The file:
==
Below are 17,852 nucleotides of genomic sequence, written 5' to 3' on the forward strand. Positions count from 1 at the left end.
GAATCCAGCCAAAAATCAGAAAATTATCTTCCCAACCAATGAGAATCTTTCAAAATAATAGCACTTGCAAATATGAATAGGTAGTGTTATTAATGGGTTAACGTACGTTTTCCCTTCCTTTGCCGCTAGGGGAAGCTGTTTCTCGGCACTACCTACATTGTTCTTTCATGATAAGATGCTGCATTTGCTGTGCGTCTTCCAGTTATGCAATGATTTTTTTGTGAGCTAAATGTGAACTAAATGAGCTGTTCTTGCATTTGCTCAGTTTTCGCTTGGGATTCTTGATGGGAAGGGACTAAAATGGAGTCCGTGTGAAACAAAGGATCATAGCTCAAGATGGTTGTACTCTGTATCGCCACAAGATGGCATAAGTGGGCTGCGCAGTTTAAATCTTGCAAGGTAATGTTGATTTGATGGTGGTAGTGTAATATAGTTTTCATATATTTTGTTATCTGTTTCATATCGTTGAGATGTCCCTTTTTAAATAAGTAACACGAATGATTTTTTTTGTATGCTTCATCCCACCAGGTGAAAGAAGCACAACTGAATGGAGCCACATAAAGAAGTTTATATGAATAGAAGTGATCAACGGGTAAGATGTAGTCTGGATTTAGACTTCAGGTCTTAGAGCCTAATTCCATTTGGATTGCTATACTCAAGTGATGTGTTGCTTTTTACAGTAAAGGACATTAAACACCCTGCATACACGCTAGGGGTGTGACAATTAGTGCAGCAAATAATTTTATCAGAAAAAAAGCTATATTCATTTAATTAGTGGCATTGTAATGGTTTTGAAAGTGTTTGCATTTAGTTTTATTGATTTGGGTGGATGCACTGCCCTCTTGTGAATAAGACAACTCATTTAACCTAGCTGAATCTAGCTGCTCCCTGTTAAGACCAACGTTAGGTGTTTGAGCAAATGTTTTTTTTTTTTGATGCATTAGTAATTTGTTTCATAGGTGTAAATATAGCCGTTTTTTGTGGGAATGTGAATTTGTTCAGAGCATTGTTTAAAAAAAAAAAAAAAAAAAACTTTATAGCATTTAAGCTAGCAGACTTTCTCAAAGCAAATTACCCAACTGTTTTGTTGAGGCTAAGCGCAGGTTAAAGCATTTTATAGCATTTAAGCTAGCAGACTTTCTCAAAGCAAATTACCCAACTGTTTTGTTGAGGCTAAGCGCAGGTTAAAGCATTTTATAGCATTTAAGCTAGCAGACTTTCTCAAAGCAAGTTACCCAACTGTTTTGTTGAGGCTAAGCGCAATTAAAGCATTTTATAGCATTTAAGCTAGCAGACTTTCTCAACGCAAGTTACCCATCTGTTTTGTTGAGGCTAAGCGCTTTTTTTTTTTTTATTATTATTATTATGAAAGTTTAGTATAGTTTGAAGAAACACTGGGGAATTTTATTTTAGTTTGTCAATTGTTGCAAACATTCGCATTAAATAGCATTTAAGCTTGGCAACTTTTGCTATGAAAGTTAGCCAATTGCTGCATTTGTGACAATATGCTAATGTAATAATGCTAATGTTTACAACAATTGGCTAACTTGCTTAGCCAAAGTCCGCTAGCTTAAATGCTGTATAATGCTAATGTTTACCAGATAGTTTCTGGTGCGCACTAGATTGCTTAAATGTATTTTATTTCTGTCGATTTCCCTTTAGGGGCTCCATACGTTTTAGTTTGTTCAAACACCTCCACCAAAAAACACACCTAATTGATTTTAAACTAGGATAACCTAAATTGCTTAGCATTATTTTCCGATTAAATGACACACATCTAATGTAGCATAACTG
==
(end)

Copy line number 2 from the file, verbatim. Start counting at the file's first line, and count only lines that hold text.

GAATCCAGCCAAAAATCAGAAAATTATCTTCCCAACCAATGAGAATCTTTCAAAATAATAGCACTTGCAAATATGAATAGGTAGTGTTATTAATGGGTTAACGTACGTTTTCCCTTCCTTTGCCGCTAGGGGAAGCTGTTTCTCGGCACTACCTACATTGTTCTTTCATGATAAGATGCTGCATTTGCTGTGCGTCTTCCAGTTATGCAATGATTTTTTTGTGAGCTAAATGTGAACTAAATGAGCTGTTCTTGCATTTGCTCAGTTTTCGCTTGGGATTCTTGATGGGAAGGGACTAAAATGGAGTCCGTGTGAAACAAAGGATCATAGCTCAAGATGGTTGTACTCTGTATCGCCACAAGATGGCATAAGTGGGCTGCGCAGTTTAAATCTTGCAAGGTAATGTTGATTTGATGGTGGTAGTGTAATATAGTTTTCATATATTTTGTTATCTGTTTCATATCGTTGAGATGTCCCTTTTTAAATAAGTAACACGAATGATTTTTTTTGTATGCTTCATCCCACCAGGTGAAAGAAGCACAACTGAATGGAGCCACATAAAGAAGTTTATATGAATAGAAGTGATCAACGGGTAAGATGTAGTCTGGATTTAGACTTCAGGTCTTAGAGCCTAATTCCATTTGGATTGCTATACTCAAGTGATGTGTTGCTTTTTACAGTAAAGGACATTAAACACCCTGCATACACGCTAGGGGTGTGACAATTAGTGCAGCAAATAATTTTATCAGAAAAAAAGCTATATTCATTTAATTAGTGGCATTGTAATGGTTTTGAAAGTGTTTGCATTTAGTTTTATTGATTTGGGTGGATGCACTGCCCTCTTGTGAATAAGACAACTCATTTAACCTAGCTGAATCTAGCTGCTCCCTGTTAAGACCAACGTTAGGTGTTTGAGCAAATGTTTTTTTTTTTTGATGCATTAGTAATTTGTTTCATAGGTGTAAATATAGCCGTTTTTTGTGGGAATGTGAATTTGTTCAGAGCATTGTTTAAAAAAAAAAAAAAAAAAAACTTTATAGCATTTAAGCTAGCAGACTTTCTCAAAGCAAATTACCCAACTGTTTTGTTGAGGCTAAGCGCAGGTTAAAGCATTTTATAGCATTTAAGCTAGCAGACTTTCTCAAAGCAAATTACCCAACTGTTTTGTTGAGGCTAAGCGCAGGTTAAAGCATTTTATAGCATTTAAGCTAGCAGACTTTCTCAAAGCAAGTTACCCAACTGTTTTGTTGAGGCTAAGCGCAATTAAAGCATTTTATAGCATTTAAGCTAGCAGACTTTCTCAACGCAAGTTACCCATCTGTTTTGTTGAGGCTAAGCGCTTTTTTTTTTTTTATTATTATTATTATGAAAGTTTAGTATAGTTTGAAGAAACACTGGGGAATTTTATTTTAGTTTGTCAATTGTTGCAAACATTCGCATTAAATAGCATTTAAGCTTGGCAACTTTTGCTATGAAAGTTAGCCAATTGCTGCATTTGTGACAATATGCTAATGTAATAATGCTAATGTTTACAACAATTGGCTAACTTGCTTAGCCAAAGTCCGCTAGCTTAAATGCTGTATAATGCTAATGTTTACCAGATAGTTTCTGGTGCGCACTAGATTGCTTAAATGTATTTTATTTCTGTCGATTTCCCTTTAGGGGCTCCATACGTTTTAGTTTGTTCAAACACCTCCACCAAAAAACACACCTAATTGATTTTAAACTAGGATAACCTAAATTGCTTAGCATTATTTTCCGATTAAATGACACACATCTAATGTAGCATAACTG